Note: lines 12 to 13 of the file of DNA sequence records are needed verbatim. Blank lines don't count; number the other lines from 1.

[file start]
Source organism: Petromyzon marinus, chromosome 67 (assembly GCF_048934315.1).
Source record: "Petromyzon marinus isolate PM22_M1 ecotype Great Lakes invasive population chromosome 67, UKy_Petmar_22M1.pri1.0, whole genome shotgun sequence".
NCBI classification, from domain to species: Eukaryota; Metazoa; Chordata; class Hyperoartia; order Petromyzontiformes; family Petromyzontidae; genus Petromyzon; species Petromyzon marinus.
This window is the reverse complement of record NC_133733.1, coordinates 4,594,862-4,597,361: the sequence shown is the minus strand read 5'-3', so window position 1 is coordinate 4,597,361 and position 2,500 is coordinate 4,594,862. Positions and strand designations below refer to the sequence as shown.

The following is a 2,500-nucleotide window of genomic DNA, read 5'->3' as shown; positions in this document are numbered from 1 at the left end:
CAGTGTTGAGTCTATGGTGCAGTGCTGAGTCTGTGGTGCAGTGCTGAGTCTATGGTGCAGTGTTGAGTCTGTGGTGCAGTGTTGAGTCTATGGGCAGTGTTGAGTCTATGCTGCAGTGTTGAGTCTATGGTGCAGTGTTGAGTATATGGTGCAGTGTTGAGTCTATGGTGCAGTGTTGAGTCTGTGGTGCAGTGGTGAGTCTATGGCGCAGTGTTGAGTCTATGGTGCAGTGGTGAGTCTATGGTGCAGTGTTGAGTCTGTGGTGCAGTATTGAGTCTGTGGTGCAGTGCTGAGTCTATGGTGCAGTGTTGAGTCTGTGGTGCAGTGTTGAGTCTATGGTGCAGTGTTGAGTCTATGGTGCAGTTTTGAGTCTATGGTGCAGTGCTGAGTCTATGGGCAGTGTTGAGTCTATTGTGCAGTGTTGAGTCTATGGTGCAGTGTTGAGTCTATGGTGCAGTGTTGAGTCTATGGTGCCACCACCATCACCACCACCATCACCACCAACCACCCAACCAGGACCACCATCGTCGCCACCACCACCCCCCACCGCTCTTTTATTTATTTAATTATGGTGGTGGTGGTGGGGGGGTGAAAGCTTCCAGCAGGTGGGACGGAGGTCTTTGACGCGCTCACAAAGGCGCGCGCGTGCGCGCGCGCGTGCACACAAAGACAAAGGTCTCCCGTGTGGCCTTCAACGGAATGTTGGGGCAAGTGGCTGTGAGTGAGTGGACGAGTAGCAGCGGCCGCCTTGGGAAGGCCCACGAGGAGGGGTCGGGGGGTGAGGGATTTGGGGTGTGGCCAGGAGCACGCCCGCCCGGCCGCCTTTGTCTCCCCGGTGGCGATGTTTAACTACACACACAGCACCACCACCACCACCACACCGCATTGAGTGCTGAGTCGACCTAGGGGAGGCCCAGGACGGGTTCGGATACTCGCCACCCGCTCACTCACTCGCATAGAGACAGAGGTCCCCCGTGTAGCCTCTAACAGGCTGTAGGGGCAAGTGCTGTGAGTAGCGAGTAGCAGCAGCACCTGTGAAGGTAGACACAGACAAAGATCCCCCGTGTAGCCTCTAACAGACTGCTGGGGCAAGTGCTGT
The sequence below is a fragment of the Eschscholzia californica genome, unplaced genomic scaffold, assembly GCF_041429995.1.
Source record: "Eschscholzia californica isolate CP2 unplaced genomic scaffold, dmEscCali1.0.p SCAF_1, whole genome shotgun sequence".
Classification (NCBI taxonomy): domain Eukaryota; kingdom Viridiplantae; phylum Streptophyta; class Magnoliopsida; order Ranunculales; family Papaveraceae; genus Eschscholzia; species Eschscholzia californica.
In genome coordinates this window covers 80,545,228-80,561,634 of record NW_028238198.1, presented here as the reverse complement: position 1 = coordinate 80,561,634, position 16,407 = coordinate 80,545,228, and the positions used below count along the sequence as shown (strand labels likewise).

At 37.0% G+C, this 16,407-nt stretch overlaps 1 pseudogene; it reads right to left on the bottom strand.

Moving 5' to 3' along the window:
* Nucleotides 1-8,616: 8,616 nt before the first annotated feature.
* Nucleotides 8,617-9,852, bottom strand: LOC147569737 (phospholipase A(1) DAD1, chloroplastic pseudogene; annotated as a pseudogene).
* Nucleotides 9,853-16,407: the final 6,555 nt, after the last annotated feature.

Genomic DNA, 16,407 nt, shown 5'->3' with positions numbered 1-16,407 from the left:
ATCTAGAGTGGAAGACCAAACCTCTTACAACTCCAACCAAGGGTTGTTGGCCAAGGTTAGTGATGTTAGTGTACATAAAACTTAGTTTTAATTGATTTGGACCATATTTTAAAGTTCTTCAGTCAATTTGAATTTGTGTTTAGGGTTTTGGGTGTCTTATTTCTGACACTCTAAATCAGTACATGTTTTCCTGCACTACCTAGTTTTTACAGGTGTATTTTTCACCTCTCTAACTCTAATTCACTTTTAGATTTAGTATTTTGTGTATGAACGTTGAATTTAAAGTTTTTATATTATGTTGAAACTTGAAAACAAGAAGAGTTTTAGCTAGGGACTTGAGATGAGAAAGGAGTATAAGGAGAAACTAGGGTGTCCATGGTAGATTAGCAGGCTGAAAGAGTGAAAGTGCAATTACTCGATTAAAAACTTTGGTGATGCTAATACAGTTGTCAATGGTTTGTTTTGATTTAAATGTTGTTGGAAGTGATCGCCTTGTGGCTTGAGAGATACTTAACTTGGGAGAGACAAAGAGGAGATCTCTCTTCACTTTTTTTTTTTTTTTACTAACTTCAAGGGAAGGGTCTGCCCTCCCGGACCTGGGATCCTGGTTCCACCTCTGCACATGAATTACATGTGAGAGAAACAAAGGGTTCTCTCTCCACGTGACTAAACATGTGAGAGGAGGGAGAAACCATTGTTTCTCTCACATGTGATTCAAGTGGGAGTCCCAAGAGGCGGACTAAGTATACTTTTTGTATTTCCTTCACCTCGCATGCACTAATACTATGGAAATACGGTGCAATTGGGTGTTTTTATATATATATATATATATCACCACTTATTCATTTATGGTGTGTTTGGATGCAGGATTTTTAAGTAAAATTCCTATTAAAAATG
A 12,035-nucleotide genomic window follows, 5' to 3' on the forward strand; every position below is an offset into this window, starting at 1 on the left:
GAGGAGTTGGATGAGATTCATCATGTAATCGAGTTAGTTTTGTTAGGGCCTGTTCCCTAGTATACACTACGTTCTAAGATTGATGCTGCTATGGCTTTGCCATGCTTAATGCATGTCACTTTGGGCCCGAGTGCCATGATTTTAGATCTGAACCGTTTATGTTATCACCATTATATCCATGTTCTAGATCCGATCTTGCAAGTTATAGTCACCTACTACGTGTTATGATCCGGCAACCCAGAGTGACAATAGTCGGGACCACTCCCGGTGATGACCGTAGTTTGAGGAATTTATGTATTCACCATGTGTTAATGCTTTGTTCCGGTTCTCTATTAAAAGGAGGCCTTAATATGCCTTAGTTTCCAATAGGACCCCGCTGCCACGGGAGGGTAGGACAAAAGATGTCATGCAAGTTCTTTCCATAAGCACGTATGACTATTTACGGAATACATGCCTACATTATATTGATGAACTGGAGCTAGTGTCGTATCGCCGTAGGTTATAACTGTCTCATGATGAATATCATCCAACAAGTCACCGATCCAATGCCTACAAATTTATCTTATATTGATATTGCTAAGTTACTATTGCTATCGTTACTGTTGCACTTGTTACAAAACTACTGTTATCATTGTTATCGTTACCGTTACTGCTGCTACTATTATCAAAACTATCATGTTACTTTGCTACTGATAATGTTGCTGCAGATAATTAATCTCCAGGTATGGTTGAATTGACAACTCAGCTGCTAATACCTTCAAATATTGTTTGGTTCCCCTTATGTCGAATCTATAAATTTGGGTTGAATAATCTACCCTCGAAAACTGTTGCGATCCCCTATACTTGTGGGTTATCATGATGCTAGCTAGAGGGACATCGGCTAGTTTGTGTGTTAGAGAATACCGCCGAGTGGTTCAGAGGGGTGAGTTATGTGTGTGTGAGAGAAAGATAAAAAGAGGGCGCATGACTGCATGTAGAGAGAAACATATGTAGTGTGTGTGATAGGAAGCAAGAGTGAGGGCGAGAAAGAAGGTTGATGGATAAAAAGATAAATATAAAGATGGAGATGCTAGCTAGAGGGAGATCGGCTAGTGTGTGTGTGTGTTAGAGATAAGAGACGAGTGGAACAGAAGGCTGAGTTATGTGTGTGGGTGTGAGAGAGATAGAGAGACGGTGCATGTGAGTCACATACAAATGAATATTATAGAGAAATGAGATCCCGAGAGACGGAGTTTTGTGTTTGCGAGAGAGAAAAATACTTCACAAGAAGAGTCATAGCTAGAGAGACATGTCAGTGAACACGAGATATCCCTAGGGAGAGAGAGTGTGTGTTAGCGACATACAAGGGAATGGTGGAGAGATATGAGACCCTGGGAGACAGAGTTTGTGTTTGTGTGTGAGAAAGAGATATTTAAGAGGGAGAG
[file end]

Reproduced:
Moving 5' to 3' along the window:
* Nucleotides 1-8,616: 8,616 nt before the first annotated feature.